Monday, October 20, 2014

My current project: 18th century stays

With a little break between commissions, and Texas Renaissance Festival going on, I decided to see if I could quickly put together some 18th century stays for myself.

I've had a "RenPunk" outfit planned for well over a year, but haven't had time to work on it.  This style of corset is part of it, so maybe I will eventually get an outfit together a piece at a time.

I had planned to draft a pattern out of Norah Waugh's Corsets and Crinolines, but with time of the essence I decided to use Butterick 4254 as a starting point, since I had it and it was already full-sized.  Knowing that all mainstream corset patterns run at least 2 sizes large, I started with a size 16 pattern, although my measurements put me more in the range of their size 22.  (I measured the 16 and it was about right for my waist.)

I also measured the length of the pattern and knew it was short so I slashed at the waist and added two inches.  This is pretty common for me, because I'm so tall.

So this was the size 16 in a really quickly thrown together mock-up of one layer of fabric and very minimal boning.

There are obvious problems in the bust region.  I've since learned that this pattern has this as a known flaw.  The bust is way too low and the stays too short.   My first instinct was to add not only to the height of the front but quite a bit of width in the bust, but advice from other corsetmakers led me to just raise the front and add a bunch more boning.  I slashed the pattern right under the bust (ish) and added 2.5 inches.  I also added a bunch of boning to the front panel, but I used the same side and back panels.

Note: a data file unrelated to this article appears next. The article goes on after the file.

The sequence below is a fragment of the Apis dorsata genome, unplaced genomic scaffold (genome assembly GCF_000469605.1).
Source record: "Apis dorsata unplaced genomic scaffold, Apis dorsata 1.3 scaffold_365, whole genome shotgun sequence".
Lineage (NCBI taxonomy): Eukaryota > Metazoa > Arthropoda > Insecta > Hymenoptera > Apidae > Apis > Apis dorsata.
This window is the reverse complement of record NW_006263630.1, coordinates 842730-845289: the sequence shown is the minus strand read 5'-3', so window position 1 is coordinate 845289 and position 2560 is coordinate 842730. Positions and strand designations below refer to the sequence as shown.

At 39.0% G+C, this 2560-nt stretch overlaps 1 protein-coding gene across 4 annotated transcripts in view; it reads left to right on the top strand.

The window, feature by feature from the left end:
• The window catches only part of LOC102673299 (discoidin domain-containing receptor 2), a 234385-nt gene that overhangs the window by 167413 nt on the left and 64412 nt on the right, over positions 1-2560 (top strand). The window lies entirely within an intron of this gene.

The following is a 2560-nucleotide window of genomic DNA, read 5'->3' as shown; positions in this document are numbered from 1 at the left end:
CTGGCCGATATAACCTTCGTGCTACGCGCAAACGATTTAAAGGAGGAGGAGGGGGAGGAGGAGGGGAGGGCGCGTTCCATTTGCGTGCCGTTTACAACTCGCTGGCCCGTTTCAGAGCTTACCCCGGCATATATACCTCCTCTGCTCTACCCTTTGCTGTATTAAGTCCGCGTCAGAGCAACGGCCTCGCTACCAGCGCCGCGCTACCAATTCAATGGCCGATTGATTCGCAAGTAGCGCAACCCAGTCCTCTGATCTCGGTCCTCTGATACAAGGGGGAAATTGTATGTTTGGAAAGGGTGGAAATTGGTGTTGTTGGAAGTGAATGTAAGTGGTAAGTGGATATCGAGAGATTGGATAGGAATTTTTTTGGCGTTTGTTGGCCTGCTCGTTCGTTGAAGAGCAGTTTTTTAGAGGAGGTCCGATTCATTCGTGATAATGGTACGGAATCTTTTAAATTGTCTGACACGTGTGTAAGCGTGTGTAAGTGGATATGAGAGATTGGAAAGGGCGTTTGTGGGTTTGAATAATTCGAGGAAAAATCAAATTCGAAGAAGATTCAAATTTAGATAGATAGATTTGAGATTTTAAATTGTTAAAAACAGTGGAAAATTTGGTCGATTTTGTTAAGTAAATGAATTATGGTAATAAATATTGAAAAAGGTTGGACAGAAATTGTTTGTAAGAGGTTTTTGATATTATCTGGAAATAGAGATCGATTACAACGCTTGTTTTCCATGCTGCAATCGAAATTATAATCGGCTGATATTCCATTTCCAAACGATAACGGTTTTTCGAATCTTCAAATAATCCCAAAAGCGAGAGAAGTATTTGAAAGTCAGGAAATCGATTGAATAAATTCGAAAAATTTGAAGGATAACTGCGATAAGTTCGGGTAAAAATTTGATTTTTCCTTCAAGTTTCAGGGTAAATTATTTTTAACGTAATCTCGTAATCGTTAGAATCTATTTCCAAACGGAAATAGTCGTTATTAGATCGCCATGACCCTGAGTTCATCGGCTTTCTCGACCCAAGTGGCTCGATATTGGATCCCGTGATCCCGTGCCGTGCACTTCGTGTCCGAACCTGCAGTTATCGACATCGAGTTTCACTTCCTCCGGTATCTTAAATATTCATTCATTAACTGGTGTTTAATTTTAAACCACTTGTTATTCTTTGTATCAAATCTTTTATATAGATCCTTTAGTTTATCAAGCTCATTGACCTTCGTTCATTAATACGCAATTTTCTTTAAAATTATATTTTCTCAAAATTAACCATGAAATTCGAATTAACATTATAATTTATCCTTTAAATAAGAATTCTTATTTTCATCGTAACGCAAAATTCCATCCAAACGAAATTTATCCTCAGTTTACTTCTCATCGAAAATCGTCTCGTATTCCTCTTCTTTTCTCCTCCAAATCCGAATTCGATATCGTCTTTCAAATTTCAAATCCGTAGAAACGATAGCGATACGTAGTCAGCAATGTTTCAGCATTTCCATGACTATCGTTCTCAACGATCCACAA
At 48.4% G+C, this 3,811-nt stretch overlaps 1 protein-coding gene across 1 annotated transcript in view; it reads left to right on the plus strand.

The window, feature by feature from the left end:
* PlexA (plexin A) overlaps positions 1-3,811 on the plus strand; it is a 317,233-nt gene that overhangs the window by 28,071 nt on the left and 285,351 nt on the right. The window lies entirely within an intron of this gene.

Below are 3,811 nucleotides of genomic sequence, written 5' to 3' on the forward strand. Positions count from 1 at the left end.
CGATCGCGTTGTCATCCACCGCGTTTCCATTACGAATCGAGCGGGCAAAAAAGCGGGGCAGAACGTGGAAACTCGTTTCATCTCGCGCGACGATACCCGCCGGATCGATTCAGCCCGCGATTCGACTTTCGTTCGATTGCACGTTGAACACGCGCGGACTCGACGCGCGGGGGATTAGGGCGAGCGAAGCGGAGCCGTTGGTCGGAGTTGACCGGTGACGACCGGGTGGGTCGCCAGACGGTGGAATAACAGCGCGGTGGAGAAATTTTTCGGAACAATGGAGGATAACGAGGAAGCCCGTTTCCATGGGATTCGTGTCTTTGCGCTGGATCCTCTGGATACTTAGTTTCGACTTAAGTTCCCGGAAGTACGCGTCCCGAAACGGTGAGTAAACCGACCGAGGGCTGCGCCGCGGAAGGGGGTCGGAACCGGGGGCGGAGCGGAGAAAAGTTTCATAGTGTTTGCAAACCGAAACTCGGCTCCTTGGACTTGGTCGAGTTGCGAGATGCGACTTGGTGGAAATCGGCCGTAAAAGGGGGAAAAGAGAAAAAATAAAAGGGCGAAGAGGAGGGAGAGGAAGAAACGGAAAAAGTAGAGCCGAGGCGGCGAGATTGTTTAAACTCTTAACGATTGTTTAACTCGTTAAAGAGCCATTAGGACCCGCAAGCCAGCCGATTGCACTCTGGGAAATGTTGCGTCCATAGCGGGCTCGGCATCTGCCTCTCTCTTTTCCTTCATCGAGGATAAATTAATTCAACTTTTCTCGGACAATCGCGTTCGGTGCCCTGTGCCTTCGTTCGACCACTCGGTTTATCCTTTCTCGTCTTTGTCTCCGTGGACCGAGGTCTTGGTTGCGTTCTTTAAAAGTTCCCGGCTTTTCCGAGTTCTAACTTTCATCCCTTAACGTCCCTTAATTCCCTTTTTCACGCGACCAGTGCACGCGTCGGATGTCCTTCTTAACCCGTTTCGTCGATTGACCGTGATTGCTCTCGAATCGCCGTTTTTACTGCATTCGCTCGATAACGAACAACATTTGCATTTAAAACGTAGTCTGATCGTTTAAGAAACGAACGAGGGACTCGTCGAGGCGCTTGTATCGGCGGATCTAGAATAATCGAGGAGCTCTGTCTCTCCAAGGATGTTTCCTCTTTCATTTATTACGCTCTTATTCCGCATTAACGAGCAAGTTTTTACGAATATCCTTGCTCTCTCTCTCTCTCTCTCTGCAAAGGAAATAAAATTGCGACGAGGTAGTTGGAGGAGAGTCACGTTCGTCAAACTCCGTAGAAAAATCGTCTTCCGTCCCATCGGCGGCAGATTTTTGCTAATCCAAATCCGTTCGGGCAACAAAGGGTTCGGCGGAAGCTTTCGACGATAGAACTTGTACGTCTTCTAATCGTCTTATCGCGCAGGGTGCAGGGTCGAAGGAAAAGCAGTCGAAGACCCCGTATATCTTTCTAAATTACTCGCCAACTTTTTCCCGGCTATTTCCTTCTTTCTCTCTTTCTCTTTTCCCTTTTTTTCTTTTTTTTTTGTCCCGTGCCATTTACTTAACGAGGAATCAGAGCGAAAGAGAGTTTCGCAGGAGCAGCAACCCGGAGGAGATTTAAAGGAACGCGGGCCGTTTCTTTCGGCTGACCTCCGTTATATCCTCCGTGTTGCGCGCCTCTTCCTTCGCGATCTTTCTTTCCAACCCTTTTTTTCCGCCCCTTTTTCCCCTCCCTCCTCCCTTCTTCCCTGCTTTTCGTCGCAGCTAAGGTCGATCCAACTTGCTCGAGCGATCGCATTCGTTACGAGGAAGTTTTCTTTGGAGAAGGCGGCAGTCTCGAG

Much better.  It's now a bit too big and closes fully in the back without being as tight as it needs to be.  And the front point is a but too low, I want the whole front panel to sit a bit higher.  So I took some off the sides of the front panel and the rear panel, added boning to the entire corset, and tried again. (Using the same front panel due to laziness even though I made minor adjustments to the pattern piece.)

From the front and sides, it's looking pretty good.  Except that it appears to be crooked on my body.  I'm fairly sure that's due to my own body asymmetry and the fact that one breast is a whole cup size larger than the other.  I'm going to have to figure out what to do about that.  I may simple adjust the edge of the neckline to make it look straight.

And then there's the back view, where it's clear that I removed too much from the pattern.  Also because it's now almost fully boned,that took up more room than I accounted for.  So more adjustments to make before I taken the final one.  

So that's 3 mockups in 3 days.  Don't fear the mock-up.  It's important!

1 comment:

  1. I really appreciate your blog! I'm nearly done with my first corset, and it's going so much better than I could have ever hoped. Reading your posts gave me confidence and someplace to go in a panic when things weren't going as I expected. I'd have never done a mock up at all if I hadn't read your tutorials first, and if I hadn't I would have messed up all my pretty fabric, instead of some muslin and cheap canvas. Thank you, thank you!!

    I want to try for an over bust corset like this one next. I may pick up this same pattern and try it out for myself.I hope you post the finished version once you have all the kinks worked out!